Congress Cannot Outspend the Security Threat of the National Debt
Arguments from Republicans in favor of the omnibus spending package passed by Congress last week are almost all tied together by a common theme: “our military needs this.” The $700 billion appropriated in the Consolidated Appropriations Act, H.R. 1625, for defense spending is argued to be crucial for the security of our country. This mantra resonated loudly among the 145 Republican representatives and 25 Republican senators who cast a “yea” vote for the omnibus last Thursday.
Sen. Rob Portman (R-Ohio) tweeted that the omnibus “provides the resources necessary to support our men and women in uniform to perform their mission — to ensure the safety of all Americans.”
Rep. Barbara Comstock (R-Va.) issued a statement after voting for the omnibus, explaining that the bill “fulfills our commitment to rebuilding the nation’s military and bolsters our national security.”
Sen. Roy Blunt (R-Mo.) simply touted the defense spending level as a win, saying in a press release, “First and foremost, it strengthens our national security with the largest annual defense increase in 15 years.”
Aside from the concern that should arise from hearing these Republicans — from the party that supposedly wants spending cuts — applaud astronomically high spending levels, these arguments also ignore one simple fact: that our ballooning national debt is the single greatest threat to our national security. Our government could spend all the money in the world on our military — and with this bill they have not fallen far from doing just that — but even this would only exacerbate the underlying, terrifying national security problem of an ever-rising national debt.
Former Joint Chiefs of Staff Michael Mullen, appointed in 2007 by President George W. Bush at the recommendation of Secretary of Defense Robert M. Gates, made this point clear. “The most significant threat to our national security is our debt. And the reason I say that is because the ability for our country to resource our military — and I have a pretty good feeling and understanding about what our national security requirements are — … [is] directly related to the health of our economy over time,” Mullen said in 2010.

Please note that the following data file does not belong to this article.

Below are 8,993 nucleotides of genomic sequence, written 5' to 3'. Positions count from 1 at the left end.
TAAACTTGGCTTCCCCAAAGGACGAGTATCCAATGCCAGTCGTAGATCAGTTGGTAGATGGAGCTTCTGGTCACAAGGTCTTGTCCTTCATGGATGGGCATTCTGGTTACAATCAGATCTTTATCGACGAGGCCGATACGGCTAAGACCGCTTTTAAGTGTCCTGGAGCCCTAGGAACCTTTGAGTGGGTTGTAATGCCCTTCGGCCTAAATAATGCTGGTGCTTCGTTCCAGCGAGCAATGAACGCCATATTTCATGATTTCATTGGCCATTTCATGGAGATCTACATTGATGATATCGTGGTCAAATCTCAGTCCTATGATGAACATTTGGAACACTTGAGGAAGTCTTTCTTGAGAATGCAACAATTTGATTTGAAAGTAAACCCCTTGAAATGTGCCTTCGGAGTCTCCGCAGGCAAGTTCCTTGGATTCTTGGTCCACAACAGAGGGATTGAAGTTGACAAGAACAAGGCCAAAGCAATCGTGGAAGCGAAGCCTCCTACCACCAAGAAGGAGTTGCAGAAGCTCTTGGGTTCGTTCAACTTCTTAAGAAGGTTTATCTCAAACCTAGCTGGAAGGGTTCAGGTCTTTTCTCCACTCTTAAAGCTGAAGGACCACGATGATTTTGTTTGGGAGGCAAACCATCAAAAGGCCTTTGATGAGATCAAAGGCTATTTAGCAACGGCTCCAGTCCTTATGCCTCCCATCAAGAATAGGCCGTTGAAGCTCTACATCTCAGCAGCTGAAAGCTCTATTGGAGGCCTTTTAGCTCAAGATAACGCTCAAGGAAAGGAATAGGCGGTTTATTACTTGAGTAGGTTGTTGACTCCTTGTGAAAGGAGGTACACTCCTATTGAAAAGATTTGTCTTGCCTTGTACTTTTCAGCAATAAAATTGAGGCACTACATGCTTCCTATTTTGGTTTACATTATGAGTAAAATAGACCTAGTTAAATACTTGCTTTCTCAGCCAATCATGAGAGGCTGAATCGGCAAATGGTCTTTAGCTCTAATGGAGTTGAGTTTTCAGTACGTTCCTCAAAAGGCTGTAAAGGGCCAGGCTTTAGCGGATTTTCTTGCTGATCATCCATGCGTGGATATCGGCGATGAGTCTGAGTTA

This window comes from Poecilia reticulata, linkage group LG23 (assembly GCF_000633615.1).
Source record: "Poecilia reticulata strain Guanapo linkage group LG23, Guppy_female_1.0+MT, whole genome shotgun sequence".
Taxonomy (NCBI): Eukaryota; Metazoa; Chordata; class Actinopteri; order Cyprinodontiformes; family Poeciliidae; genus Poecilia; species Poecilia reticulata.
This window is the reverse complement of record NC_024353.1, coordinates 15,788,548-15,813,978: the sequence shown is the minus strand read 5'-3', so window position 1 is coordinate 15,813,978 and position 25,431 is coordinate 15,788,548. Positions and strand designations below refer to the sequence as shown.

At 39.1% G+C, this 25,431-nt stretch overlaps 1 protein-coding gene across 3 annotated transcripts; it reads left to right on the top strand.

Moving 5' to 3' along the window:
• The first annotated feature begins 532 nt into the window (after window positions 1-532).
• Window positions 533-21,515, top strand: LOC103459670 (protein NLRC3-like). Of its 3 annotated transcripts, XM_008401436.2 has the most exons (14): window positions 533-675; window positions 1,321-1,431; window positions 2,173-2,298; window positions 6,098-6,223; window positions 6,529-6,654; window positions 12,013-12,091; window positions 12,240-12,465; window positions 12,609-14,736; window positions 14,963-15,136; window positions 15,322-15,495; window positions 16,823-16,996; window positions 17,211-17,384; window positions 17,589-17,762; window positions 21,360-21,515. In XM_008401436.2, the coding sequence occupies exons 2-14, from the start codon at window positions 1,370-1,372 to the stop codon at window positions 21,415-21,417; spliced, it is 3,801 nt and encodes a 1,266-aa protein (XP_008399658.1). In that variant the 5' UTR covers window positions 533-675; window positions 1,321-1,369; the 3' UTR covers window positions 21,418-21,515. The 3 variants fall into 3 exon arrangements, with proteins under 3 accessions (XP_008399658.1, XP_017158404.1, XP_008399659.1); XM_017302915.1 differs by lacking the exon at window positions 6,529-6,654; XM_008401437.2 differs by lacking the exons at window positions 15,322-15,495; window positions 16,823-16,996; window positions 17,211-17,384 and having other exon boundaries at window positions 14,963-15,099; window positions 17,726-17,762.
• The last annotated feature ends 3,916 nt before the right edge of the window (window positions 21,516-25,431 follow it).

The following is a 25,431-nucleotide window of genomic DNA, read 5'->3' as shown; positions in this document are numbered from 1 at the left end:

There is nothing healthy for the economy about borrowing and spending ourselves into a $22 trillion debt, and ignoring the looming entitlement crisis created by unchecked mandatory spending.
Unfortunately, Republican leadership in Washington pushed through a 2,232-page spending bill in less than 24 hours, packed with $1.3 trillion in discretionary spending, returning the U.S. to Obama-era yearly deficits of over $1 trillion, and further increasing our national debt.
Additionally, there is no political will among Republicans to tackle mandatory spending, which consumes a greater and greater percentage of the United States’ budget every year. Mandatory spending runs on autopilot, and is now more than 60 percent of the overall budget. Included in mandatory spending are Social Security, Medicare, and pension plans.
It is estimated that the federal government owes over $30 trillion in unfunded Social Security promises, nearly $45 trillion in unfunded Medicare promises, and over $7 trillion in pensions or other retiree promises. Together, with the national debt, this is nearly $100 trillion looming over our heads.
Who will pay for this debt? Ultimately, all taxpayers will, fiscally speaking. But, the military alone will pay its price as well. Last month, Director of National Intelligence Dan Coats warned that our fiscal “situation is unsustainable…and represents a dire threat to our economy and national security,” in an open hearing before the Senate Intelligence Committee.
This is not difficult to understand. Not only is there the obvious problem of the United States eventually being unable to continue funding its military, but there are more intricate dynamics at play prior to this crisis ensuing. Being tens of trillions — and by extension, hundreds of trillions — of dollars in debt threatens U.S. credibility and leadership, increasing skepticism about our ability to maintain military presence and force in the face of such immense debt. Running our military activities on borrowed money is irresponsible, and can affect allyships and strategy abroad.
Saddling ourselves with debt is not only irresponsible fiscally and dangerous in the realm of domestic policy, but it also severely limits the United States’ leverage in the international sphere. This comes directly at the expense of the men and women in our military. Those Republican congressmen and senators who cowardly hid behind the drastic increase in defense spending as their cause for joining hands with hundreds of Democrats in passing a disastrous spending deal should take a second look at the facts and the words of experts.
In terms of sound policy, fiscal responsibility will always win the day. To help taxpayers and simultaneously bolster our national security and provide for our troops, lawmakers should do one thing before all else: reign in spending.